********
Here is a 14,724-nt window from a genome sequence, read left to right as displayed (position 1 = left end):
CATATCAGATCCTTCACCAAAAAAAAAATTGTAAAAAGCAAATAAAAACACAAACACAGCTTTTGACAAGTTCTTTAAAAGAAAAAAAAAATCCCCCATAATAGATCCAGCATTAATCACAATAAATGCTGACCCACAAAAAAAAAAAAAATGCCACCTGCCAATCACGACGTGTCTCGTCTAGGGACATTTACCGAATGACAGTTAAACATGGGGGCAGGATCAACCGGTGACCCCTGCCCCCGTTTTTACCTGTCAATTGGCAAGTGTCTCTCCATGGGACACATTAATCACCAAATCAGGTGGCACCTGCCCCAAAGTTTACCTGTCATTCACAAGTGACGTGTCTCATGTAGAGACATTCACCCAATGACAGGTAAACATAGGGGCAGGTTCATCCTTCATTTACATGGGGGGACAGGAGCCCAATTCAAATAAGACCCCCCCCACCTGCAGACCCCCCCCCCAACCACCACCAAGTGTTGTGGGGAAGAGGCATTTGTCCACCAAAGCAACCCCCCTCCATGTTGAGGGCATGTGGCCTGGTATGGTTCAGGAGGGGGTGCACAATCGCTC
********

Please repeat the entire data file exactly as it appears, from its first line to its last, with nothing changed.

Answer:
Here is a 14,724-nt window from a genome sequence, read left to right as displayed (position 1 = left end):
CATATCAGATCCTTCACCAAAAAAAAAATTGTAAAAAGCAAATAAAAACACAAACACAGCTTTTGACAAGTTCTTTAAAAGAAAAAAAAAATCCCCCATAATAGATCCAGCATTAATCACAATAAATGCTGACCCACAAAAAAAAAAAAAATGCCACCTGCCAATCACGACGTGTCTCGTCTAGGGACATTTACCGAATGACAGTTAAACATGGGGGCAGGATCAACCGGTGACCCCTGCCCCCGTTTTTACCTGTCAATTGGCAAGTGTCTCTCCATGGGACACATTAATCACCAAATCAGGTGGCACCTGCCCCAAAGTTTACCTGTCATTCACAAGTGACGTGTCTCATGTAGAGACATTCACCCAATGACAGGTAAACATAGGGGCAGGTTCATCCTTCATTTACATGGGGGGACAGGAGCCCAATTCAAATAAGACCCCCCCCACCTGCAGACCCCCCCCCCAACCACCACCAAGTGTTGTGGGGAAGAGGCATTTGTCCACCAAAGCAACCCCCCTCCATGTTGAGGGCATGTGGCCTGGTATGGTTCAGGAGGGGGTGCACAATCGCTC